The track “Suicide” feels like a precursor to finally hitting on a great idea with #1 hit single “RAPSTAR,” with a similar instrumental and one of the more memorable hooks on the project, but featured artist Lil Tjay’s nasal voice is as unlistenable as ever and brings down the track’s stock. It makes a little too much sense that Polo hilariously decided to title one of these tracks “Piano G” – a mocking online nickname for his derivative piano beats – since there’s still not much variety to be found here, as Polo runs through meandering melodic rap about similar subjects, although the piano instrumental used here is certainly much more extravagant than usual. The album closes on a positive note with “Alright,” as Polo reassures listeners that things will turn out just fine in the end after once again processing some emotions on the record – the chorus here might honestly be the best of the bunch, it certainly grows on you.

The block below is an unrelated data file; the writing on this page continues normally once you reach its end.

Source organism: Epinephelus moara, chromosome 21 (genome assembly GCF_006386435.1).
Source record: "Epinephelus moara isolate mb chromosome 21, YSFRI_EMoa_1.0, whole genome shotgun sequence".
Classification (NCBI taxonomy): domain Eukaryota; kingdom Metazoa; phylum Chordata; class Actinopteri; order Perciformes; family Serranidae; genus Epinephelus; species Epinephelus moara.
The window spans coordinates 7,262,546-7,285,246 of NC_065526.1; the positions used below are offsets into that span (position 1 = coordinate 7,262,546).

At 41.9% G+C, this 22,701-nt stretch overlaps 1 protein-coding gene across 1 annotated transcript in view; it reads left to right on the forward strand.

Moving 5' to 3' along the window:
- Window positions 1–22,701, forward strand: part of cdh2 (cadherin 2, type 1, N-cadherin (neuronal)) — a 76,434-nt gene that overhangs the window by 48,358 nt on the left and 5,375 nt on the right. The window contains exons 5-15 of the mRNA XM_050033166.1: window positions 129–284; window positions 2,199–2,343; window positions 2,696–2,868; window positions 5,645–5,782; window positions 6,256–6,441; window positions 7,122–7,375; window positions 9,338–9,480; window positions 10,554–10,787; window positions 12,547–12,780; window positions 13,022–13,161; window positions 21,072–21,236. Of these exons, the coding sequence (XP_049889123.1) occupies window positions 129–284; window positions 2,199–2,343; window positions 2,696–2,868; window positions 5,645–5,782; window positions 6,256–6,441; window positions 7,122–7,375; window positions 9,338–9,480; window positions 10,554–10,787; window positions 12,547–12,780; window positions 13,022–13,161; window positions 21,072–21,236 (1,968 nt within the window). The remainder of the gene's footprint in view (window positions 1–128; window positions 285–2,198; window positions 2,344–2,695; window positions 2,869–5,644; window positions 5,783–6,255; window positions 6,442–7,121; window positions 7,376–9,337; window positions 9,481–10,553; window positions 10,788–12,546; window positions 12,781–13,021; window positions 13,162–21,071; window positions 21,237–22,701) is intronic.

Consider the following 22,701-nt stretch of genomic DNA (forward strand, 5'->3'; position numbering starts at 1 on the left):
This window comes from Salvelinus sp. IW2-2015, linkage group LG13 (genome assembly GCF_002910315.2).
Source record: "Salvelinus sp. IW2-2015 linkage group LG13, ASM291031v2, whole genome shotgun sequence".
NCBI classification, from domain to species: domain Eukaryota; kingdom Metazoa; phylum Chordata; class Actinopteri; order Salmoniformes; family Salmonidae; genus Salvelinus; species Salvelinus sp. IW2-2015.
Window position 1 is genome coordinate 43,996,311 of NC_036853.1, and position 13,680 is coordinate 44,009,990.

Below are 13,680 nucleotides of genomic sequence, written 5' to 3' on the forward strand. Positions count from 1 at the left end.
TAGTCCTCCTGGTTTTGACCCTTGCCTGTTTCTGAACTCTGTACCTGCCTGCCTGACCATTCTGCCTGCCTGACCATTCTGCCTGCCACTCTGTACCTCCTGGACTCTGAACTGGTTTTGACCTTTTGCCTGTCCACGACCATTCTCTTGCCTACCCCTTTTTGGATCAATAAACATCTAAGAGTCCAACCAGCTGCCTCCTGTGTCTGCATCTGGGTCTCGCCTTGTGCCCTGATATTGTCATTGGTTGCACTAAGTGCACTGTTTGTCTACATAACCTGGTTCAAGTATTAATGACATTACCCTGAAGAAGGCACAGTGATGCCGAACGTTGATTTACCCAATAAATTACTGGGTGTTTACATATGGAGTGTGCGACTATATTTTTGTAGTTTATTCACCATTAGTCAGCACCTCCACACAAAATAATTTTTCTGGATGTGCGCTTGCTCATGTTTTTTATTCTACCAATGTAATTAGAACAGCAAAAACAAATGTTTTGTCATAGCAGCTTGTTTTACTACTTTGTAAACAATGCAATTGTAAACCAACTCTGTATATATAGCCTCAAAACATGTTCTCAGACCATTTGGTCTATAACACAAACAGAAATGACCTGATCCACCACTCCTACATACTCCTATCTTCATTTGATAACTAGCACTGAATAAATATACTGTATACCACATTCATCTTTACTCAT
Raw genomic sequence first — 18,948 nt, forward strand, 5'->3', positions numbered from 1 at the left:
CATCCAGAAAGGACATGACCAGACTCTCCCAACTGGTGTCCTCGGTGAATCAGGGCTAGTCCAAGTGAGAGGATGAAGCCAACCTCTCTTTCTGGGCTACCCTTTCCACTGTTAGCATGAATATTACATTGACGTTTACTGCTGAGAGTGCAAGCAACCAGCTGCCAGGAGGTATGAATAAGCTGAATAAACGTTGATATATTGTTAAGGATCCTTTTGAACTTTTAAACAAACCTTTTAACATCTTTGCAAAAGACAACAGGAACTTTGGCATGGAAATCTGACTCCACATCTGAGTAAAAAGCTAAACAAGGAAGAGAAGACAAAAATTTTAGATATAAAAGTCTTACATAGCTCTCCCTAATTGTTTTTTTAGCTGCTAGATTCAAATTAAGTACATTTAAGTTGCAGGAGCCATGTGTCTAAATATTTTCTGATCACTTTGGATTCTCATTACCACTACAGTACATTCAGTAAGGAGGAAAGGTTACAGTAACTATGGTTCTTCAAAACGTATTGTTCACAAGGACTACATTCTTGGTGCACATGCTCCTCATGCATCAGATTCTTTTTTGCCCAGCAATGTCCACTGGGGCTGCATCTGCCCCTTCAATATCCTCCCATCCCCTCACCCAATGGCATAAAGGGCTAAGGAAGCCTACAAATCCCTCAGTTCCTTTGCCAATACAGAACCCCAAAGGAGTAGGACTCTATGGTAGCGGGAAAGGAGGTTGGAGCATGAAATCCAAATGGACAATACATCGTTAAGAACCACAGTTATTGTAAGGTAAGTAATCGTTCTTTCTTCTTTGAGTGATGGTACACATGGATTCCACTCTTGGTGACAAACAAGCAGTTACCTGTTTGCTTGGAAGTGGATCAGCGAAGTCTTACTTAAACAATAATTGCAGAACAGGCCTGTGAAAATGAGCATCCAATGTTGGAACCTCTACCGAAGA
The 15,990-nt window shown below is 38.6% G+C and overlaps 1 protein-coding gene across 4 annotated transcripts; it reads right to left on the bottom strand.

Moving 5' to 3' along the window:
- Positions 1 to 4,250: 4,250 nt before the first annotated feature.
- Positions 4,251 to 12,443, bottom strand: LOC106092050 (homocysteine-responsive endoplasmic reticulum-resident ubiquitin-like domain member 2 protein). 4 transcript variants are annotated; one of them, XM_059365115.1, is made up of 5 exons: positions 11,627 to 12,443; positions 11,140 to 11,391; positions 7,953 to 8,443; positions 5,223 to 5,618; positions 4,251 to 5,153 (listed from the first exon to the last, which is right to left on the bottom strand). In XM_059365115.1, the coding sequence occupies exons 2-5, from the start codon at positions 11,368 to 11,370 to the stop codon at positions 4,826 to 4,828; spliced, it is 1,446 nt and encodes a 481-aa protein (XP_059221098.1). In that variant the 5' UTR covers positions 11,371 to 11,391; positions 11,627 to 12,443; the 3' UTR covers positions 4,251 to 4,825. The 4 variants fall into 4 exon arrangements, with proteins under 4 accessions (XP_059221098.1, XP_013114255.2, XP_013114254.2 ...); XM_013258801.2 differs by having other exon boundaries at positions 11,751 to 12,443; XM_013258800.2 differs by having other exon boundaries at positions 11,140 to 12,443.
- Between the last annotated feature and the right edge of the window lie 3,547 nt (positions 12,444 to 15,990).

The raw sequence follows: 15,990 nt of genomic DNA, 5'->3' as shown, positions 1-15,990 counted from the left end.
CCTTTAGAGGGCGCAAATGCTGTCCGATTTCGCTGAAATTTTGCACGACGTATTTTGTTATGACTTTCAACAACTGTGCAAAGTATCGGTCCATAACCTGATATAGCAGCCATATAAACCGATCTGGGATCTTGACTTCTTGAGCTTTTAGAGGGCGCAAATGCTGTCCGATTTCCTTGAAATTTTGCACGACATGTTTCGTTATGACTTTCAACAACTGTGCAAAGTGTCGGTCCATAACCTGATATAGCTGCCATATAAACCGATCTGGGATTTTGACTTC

Of all of his contemporaries, it’s still clear that Polo G will be one with the most potential to stick around for a while. His skillset is often a lot more varied, and while he certainly displays more of it at times here, releasing over 30 tracks in a calendar year that was also loaded with feature verses is a little overkill as he dilutes the market. Hopefully, there’s a bit more of a break in his future.
Favourite Tracks: Bad Man (Smooth Criminal), Black Man In America, Partin Ways, Alright
Least Favourite Track: Fortnight